Between coming home from College and going off to my summer job, I had three weeks at home in the Bay area. It was hard to get hired because I was only there for such as short time, and I had no plans. Nothing to do, no routine, no time constraints or deadlines, no commitments. So I decided to continue something I had started about three years prior. That was a healthy, gourmet, catering business for family friends.
My company motto is “good food that just happens to be healthy”. You may be surprised when you see items such as clam chowder, alfredo linguini, chocolate-citrus cake, and shepherd’s pie on a “health food” menu. But those are all there, and yes, are indeed, healthy. It became my goal to spread the idea that healthy food doesn’t have to be boring or limited.
When I started the Paleo diet 3 years ago, I didn’t want to “cut out” any of my favorite foods, and I soon discovered that there was a healthy way to adapt practically any dish. Doing this business has not only taught me more about cooking, but about business.
I learned that you’re never too young to go ahead and start something. My business started as a way to raise a few hundred dollars for a missions trip in 2013 when I was 16. In a few months, I had raised enough money, but I didn’t want to stop there. I continued it on and off and saved the money for my snowboarding pursuit. When I started, I had no idea about business or accounting. All I knew was that I had to price the menu items more than the cost of the ingredients, and boom! Profit. I learned that other people are willing to pay more than I am willing to pay for something. I guess if you’re used to eating out at restaurants, my menu was pretty cheap, and probably healthier.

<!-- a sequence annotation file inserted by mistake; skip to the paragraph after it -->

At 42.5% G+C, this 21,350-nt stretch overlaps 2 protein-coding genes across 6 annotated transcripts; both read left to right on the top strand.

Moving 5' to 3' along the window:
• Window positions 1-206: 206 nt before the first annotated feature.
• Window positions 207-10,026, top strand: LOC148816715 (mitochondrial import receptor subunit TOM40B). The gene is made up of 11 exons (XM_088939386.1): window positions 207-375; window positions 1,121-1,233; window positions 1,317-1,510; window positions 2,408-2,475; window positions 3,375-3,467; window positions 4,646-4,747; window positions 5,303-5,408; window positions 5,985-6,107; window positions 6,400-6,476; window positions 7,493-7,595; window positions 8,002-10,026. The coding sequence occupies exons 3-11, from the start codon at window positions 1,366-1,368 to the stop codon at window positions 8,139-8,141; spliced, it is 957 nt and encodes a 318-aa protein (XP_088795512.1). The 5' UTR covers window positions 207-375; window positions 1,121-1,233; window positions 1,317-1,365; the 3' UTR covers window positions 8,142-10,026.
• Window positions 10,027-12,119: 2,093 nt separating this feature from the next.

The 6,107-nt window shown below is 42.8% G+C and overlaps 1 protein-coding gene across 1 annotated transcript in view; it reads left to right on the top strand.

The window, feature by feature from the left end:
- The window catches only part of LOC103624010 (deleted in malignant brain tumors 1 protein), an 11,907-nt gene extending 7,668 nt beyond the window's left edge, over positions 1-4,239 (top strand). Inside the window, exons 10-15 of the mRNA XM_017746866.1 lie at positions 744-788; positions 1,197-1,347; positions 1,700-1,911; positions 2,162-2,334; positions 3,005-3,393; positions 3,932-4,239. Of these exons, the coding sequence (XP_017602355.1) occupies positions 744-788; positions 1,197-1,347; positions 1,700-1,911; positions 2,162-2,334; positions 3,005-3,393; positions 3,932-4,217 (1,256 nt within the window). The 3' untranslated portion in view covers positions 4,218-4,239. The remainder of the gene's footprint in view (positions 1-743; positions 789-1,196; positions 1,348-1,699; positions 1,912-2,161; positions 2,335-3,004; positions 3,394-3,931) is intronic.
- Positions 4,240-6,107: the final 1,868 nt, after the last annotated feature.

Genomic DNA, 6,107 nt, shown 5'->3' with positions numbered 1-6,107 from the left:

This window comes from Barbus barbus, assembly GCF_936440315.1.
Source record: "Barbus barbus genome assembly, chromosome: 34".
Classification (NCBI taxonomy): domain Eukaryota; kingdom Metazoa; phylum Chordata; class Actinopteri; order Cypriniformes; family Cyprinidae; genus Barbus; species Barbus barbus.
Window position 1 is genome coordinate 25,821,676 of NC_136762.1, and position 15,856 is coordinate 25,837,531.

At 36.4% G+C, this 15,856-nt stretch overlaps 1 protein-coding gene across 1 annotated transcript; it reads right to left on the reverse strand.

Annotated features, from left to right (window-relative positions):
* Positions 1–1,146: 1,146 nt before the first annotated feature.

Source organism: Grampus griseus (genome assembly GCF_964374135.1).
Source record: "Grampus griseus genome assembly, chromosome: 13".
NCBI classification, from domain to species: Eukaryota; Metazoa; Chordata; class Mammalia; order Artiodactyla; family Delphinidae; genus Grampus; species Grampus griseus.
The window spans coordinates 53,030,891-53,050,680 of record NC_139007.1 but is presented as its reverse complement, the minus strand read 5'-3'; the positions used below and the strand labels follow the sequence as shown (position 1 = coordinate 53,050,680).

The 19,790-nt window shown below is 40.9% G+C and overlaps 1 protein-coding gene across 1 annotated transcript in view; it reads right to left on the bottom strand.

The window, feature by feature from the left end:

I learned about target markets. It would be great to be that cool, hip new startup serving the twenty-somethings. I wanted to cook for my friends, and people like myself. However, when I first began selling my meals, 100% of my customers were my parents’ age. It made a lot of sense. Who makes the decisions about what the family eats for dinner? Probably not the children. I hadn’t set a target market at the beginning, but I soon figured it out.
I realized how hard it must be to start a “real” business. For me, it was easy. There was no risk, since I only bought the ingredients after receiving an order. Working out of home, I had no extra rent to pay, no overhead, and I didn’t have to pay any employees. My only cost was the ingredients and electricity. Getting customers was hard, but at least my life was not dependent on turning profit – it just was a way for me to get some extra money. Seriously, if this was a real business where I had to get a separate building, hire employees, and pay for permits and insurance, I would have to get a lot more orders – which wasn’t easy. I learned that most of your money comes from repeat customers rather than new ones, and that putting people over profit is important for keeping those customers. If someone didn’t like my food, I would re-do their order for free. I gave out free samples and free gifts for repeat customers. I took “off menu” orders if that’s what my customers wanted, even roaming around the city in search of goats meat to fulfill one of those orders.
Am I going to make this more official and continue it in the future? Maybe. Maybe not. I’m not sure if I will still love cooking if I do it for many hours a day, day in day out. All I know is that I’m very grateful I’ve had people willing to put their trust in me and buy food from a 16-19-year old. Without this experience, I would not have learned so much, and those three weeks at home would have been a drag. Honestly, I would have done it for free. It means the world to a chef when people enjoy and praise their creations.